Community based social work is grounded in civic activity and the societal work done by various NGOs. In addition to community work and regional social work in different neighborhoods, research on community social work is also interested in different forms of social capital as generated in “natural” communities at the grassroots. Furthermore, it is interesting to see whether and how this social capital meets various forms of institutional care part of the social welfare service system. (Roivainen, Nylund, Korkiamäki & Raitakari 2008.)
The research on community work covers also research on local communities, particularly urban residential areas and housing estates. A number of such studies conducted at the course of years explore the social aspects of urban life from the vantage point of different resident groups – from the perspective of children, young, single mothers, industrial workers – and the press.
Moreover, the community orientation has been strongly present in the research on settlement work and various socio-cultural environments. In social pedagogical research, the central focus has been on the relations between individuals and communities, and the theory and methodology of socio-cultural animation (animation socioculturelle) (Kurki 2004).
Local communities are central part of people’s well-being, realizing on their part the civil society in practice and functioning as buffers for the sometimes negative impacts of socio-political decisions. The recent and on-going restructuring of the welfare state has further increased the significance of the locality and the local communities that people are part of. In situations in which ”the natural” or the local communities lack the resources to meet the welfare needs of their members, or may actually be a hindrance to their well-being, such welfare deficits should be answered by the institutional service system.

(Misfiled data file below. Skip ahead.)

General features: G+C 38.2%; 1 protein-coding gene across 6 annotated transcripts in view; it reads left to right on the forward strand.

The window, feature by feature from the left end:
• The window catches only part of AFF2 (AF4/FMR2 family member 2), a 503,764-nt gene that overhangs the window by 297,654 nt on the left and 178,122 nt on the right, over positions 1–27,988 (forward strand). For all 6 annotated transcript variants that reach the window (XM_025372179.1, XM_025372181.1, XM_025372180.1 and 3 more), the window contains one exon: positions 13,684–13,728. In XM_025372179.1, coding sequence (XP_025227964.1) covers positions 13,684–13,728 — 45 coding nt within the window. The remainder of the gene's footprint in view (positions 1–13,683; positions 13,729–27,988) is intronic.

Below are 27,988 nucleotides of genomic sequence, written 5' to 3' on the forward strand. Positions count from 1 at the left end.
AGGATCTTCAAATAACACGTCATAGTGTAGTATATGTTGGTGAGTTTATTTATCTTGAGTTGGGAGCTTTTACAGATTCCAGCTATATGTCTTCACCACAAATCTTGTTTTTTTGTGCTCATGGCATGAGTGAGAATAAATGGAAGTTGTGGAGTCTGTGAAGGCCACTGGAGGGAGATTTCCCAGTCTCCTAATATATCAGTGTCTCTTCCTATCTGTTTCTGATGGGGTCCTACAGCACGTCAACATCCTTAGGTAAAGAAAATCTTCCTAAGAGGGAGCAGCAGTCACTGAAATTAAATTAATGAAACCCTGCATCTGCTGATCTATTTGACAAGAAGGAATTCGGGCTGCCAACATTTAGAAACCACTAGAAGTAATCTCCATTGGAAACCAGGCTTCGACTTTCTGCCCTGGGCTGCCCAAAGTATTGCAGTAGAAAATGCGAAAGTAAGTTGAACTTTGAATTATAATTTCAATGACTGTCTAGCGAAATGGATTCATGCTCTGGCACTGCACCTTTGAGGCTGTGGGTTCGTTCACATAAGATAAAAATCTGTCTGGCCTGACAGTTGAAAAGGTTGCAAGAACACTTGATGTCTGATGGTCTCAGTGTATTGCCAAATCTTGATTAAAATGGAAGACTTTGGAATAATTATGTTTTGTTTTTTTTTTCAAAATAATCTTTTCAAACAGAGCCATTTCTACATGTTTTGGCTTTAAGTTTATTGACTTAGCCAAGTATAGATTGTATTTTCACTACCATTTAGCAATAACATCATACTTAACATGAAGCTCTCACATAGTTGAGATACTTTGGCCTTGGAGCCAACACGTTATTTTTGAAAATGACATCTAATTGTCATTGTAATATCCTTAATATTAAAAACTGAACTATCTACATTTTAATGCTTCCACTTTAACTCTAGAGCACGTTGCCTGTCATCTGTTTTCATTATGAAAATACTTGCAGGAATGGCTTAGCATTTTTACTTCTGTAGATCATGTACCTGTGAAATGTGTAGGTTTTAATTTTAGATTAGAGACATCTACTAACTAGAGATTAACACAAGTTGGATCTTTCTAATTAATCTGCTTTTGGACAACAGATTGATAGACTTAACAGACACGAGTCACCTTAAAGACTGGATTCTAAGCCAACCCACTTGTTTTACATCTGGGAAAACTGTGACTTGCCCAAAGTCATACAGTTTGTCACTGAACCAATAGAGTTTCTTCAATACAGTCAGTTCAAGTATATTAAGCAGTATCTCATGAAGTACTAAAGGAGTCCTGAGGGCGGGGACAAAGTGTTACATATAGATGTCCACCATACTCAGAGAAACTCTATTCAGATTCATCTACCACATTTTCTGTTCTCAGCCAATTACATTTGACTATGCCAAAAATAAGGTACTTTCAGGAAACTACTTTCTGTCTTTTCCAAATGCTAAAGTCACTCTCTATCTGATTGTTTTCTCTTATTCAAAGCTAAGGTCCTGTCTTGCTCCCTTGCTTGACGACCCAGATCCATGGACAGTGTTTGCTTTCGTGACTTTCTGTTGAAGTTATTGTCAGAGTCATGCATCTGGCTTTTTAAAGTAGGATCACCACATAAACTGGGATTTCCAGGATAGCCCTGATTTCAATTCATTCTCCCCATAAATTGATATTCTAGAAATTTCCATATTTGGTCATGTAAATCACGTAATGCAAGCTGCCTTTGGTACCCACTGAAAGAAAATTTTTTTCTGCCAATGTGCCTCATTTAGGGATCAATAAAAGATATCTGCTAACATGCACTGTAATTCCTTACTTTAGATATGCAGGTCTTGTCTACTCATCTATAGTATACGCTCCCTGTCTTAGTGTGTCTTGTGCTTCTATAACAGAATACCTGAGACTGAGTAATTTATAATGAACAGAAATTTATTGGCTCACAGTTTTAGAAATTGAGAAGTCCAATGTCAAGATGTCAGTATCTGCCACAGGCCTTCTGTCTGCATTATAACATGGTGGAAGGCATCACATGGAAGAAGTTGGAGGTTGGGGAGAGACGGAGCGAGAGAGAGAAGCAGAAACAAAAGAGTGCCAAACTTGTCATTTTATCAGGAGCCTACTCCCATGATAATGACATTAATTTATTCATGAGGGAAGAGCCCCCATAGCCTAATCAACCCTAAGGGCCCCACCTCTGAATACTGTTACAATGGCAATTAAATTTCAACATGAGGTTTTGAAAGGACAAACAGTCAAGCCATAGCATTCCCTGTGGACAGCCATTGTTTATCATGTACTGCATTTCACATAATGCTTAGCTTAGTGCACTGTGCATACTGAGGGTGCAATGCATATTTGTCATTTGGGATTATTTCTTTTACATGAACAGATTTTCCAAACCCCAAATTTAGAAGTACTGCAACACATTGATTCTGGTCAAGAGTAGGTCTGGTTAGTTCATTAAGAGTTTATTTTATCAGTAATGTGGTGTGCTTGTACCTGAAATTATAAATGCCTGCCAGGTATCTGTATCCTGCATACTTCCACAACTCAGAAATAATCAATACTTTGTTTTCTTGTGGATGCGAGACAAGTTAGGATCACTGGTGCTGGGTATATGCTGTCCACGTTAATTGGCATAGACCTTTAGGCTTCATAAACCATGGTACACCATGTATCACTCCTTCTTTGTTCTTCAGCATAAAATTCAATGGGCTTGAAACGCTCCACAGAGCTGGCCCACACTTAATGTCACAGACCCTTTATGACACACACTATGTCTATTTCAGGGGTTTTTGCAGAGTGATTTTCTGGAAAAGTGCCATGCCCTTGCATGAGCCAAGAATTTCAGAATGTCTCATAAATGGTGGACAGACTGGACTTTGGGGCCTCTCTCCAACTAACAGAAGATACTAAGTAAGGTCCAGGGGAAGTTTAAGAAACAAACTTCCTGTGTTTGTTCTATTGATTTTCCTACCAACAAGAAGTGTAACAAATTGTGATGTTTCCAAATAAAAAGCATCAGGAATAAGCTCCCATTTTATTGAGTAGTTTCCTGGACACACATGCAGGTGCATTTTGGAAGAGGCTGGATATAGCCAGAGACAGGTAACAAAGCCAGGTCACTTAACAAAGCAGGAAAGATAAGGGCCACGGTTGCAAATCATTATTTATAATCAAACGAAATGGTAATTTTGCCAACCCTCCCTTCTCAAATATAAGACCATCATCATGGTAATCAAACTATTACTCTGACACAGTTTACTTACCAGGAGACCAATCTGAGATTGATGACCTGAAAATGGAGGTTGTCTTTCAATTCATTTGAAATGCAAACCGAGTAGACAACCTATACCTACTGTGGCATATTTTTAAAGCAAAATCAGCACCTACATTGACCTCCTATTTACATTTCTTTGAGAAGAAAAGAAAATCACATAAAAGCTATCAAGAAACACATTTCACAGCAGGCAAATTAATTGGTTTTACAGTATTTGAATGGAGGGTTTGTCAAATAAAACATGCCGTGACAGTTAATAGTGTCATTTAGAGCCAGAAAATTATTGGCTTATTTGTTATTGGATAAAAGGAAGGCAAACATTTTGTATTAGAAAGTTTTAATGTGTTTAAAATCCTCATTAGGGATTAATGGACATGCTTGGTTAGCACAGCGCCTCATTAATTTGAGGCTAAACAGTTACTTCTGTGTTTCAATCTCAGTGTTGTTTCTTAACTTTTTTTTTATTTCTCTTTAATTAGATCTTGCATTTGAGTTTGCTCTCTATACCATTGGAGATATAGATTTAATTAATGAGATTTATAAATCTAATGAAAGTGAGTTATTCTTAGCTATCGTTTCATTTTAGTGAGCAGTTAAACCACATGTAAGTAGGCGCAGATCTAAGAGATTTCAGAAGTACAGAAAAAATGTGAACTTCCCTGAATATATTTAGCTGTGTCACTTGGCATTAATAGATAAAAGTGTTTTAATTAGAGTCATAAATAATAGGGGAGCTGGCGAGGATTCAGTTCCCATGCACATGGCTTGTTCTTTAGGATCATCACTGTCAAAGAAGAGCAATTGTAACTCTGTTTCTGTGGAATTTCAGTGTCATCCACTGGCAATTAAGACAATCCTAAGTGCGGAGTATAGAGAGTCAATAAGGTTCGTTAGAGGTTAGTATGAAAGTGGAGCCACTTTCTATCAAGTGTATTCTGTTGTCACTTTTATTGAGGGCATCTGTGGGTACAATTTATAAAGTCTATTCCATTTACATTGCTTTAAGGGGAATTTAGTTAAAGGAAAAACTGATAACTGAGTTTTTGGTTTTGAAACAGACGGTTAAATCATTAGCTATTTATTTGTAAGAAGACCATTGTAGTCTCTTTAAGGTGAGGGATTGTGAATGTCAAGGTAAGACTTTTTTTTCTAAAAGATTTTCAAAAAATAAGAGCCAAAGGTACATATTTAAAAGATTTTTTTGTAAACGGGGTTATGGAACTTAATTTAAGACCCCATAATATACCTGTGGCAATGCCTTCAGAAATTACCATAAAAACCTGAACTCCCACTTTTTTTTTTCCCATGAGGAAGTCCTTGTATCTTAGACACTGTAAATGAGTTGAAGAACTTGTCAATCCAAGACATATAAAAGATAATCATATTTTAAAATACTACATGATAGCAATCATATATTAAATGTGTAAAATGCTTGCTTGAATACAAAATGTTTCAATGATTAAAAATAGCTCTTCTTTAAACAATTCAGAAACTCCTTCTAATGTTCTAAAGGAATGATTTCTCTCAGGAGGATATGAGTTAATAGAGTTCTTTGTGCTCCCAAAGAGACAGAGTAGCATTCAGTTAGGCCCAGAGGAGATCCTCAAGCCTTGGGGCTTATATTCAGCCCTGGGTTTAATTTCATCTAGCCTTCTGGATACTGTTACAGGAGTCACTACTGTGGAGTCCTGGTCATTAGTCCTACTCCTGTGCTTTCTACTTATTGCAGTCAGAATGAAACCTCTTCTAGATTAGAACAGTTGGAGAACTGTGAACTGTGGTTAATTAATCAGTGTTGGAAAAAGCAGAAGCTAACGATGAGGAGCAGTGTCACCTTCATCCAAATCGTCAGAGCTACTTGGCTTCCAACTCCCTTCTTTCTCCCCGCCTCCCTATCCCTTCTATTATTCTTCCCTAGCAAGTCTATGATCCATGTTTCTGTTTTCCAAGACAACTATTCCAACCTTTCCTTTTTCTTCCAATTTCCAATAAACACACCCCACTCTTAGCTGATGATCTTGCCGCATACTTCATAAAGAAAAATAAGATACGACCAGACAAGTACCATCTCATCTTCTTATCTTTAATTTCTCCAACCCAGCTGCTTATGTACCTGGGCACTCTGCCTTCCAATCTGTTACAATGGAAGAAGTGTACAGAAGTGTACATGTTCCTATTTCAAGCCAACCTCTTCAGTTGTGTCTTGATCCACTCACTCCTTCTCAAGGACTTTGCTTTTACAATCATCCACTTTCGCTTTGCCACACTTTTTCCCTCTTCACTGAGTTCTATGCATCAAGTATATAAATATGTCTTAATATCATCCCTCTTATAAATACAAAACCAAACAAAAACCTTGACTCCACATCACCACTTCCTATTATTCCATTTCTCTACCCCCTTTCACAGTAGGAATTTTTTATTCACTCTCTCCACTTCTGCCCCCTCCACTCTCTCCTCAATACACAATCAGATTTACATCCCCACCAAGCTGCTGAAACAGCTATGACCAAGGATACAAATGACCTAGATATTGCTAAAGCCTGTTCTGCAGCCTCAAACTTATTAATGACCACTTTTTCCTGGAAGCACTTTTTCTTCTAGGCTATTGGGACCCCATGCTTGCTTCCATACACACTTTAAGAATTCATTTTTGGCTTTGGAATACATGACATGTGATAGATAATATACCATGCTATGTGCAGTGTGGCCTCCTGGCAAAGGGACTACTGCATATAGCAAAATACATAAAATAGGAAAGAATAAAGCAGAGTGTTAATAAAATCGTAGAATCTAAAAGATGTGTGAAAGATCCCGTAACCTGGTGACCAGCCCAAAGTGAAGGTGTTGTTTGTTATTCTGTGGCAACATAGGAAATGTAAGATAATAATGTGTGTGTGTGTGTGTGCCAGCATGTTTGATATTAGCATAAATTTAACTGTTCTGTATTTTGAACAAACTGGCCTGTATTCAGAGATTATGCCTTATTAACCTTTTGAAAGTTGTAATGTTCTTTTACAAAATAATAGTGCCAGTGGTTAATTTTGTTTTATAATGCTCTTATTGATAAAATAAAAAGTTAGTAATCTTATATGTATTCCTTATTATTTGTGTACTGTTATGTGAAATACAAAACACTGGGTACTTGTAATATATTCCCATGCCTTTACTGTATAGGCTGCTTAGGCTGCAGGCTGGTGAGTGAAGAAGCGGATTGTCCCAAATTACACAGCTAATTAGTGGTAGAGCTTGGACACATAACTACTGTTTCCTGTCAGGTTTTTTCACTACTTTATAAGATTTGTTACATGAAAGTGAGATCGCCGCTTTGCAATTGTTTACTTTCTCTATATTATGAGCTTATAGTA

Neither communities nor community work exist disconnected from the rest of the world. Globalization forces local communities to respond to issues related with, for example, increasing multiculturalism, diminishing resources, and border-crossing economic, political and environmental processes. Therefore, rather than location-bound activity only, community work must be increasingly perceived as a glocal, simultaneously global and local phenomena and sphere of action.
Irene Roivainen and Satu Ranta-Tyrkkö